The Division of Libraries of New York University in partnership with the New-York Historical Society has received a National Leadership Grant of $199,499 from the Institute of Museum and Library Services to create a digital resource, “Witness to the Early American Experience,” for the study of the American Revolution and the Early Republic.

The centerpiece of the project will be the Richard Maass Collection of NYU’s Fales Collection, which consists of over 300 autograph letters, documents, broadsides, and newspapers that chronicle the early history of New York from its colonization by the Dutch in the seventeenth century through the tumultuous years of the Revolutionary War. Great figures of the American Revolution are well represented in the Collection, including autograph letters by George Washington, one of which outlines his plans for the battle of New York City; John Jay; the Marquis de Lafayette; Benedict Arnold; Samuel Adams; John Hancock; and Charles Lee. There are also such significant items as a land treaty from 1680 for the first purchase of Connecticut land from the Indians; information on what the Revolutionary Army ate and drank in the form of receipts for supplies; and a letter by John Quincy Adams from 1839 articulating his position on the freedom of the slaves (he was against it).

The chronological scope of the Maass Collection ranges from 1645 to the mid-nineteenth century with the bulk of the materials from the 1760s through the 1780s. According to Michael Stoller, director of Collections and Research Services at the NYU Libraries, the Collection’s strong geographical focus on New York City and Westchester County, combined with the great variety of documents, gives it extraordinary depth.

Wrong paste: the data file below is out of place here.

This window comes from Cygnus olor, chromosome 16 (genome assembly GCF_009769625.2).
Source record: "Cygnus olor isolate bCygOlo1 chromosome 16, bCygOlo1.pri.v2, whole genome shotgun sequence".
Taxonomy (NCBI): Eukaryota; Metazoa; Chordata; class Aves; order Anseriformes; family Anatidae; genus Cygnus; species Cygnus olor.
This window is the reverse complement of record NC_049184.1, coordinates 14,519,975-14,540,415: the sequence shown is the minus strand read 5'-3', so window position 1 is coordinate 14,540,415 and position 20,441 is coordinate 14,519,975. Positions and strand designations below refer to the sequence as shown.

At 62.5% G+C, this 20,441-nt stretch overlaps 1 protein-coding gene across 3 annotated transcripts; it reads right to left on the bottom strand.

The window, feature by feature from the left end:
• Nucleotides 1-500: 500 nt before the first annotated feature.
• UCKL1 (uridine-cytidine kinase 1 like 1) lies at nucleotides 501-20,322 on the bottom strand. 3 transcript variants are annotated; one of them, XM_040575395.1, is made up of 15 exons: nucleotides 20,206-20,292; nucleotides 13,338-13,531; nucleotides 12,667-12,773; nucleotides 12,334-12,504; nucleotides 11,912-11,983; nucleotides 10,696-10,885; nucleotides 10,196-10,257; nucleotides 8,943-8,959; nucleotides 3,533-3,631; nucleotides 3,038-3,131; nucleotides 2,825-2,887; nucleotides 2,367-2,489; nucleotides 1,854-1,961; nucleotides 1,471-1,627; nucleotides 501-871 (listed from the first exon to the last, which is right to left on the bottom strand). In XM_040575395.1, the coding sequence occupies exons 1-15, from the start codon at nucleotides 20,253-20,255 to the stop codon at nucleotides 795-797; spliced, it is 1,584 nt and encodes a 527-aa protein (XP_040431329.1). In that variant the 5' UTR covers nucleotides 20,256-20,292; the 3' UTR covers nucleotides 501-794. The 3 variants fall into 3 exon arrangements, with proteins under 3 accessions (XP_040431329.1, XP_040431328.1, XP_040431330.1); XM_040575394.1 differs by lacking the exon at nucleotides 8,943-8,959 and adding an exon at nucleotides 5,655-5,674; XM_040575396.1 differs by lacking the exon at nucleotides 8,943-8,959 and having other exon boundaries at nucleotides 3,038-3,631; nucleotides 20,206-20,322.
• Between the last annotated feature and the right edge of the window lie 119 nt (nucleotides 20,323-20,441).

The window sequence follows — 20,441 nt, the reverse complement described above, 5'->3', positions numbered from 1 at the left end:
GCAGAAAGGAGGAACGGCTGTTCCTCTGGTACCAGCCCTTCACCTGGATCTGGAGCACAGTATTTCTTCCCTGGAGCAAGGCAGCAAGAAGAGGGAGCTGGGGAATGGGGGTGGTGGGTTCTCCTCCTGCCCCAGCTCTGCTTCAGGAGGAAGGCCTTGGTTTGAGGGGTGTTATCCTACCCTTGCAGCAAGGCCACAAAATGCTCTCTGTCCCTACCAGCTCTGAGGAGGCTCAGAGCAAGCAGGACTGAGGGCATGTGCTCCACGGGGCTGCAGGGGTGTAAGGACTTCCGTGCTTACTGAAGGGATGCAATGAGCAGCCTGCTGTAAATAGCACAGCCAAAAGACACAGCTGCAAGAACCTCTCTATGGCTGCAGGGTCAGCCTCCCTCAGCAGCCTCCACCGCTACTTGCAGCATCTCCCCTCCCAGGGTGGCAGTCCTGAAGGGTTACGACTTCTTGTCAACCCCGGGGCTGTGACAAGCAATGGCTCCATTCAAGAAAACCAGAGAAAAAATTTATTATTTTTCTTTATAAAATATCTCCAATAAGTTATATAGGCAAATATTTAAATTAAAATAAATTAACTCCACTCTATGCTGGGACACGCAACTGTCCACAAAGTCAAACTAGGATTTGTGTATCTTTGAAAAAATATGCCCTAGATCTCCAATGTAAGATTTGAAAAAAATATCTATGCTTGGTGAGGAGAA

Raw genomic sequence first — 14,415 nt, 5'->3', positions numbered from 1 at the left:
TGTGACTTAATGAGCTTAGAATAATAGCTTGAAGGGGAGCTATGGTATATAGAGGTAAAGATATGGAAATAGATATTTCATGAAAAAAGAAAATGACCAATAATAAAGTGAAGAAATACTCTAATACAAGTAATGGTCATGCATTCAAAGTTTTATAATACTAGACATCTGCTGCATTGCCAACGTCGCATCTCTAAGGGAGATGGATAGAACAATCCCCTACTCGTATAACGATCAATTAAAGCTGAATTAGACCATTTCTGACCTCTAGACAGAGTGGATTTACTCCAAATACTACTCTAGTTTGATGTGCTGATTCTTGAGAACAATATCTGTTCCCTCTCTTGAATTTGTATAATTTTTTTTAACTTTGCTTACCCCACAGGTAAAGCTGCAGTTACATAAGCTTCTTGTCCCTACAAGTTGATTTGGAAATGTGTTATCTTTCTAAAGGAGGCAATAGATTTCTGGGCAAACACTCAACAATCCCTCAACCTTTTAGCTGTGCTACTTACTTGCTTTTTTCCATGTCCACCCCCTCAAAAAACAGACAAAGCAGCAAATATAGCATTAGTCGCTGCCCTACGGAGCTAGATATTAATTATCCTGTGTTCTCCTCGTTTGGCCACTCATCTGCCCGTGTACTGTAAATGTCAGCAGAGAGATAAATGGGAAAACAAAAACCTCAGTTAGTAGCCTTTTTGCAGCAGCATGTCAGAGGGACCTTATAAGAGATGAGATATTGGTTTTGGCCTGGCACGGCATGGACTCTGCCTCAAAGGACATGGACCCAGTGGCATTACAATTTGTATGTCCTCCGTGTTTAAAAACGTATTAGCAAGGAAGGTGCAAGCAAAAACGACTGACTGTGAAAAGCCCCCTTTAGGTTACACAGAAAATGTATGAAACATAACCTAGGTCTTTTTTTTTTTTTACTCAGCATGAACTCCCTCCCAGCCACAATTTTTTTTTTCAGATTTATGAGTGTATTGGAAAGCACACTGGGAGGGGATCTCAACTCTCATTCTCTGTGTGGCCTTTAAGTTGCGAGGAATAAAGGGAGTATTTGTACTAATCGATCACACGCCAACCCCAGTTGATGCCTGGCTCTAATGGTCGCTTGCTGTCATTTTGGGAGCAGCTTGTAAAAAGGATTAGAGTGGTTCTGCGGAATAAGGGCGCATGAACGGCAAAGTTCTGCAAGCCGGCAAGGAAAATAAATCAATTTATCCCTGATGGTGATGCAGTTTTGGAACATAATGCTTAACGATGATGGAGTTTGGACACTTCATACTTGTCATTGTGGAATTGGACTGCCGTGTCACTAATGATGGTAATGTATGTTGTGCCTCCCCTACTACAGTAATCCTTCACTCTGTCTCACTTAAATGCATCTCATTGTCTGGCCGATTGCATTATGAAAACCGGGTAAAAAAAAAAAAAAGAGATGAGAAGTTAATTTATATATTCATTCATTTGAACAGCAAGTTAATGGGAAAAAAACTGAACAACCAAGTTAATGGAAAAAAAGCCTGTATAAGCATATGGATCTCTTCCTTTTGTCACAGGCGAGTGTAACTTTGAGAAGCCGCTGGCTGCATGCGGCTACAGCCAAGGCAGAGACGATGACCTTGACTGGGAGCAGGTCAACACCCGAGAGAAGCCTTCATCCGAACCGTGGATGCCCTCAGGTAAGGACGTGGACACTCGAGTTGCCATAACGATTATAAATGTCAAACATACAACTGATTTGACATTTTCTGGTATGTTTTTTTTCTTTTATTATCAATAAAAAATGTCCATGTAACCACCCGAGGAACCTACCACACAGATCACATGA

Complimenting the Maass Collection, the New-York Historical Society will contribute its William Alexander Papers, a rich collection of letters and military reports relating to the American defense of New York and campaigns following the fall of the city to the British. The Historical Society will also contribute its 262 Erskine/DeWitt military survey maps, drawn by Washington’s cartographers, Robert Erskine and Simeon DeWitt. Finally, to compliment the broadsides and newspapers in the Maass Collection, the Project will draw upon the Historical Society’s collection of Revolutionary War broadsides.

The resulting digital collection will provide a coherent and detailed picture of the Revolutionary War in its most significant theater of battle. It will do so within a prototype digital environment employing the Metadata Encoding and Transmission Scheme (METS) to ensure maximum interoperability with related digital library sites at other institutions.

NYU Libraries will work with NYU’s Steinhardt School of Education and the Education Department of the Historical Society to evaluate use of these digital resources in the development and implementation of a multimedia-based American History curriculum at the secondary level, employing online historical documents.

The Institute of Museum and Library Services is an independent federal agency that fosters leadership and innovation. It supports museums, libraries and archives, and encourages partnerships to expand the educational benefit of these institutions.

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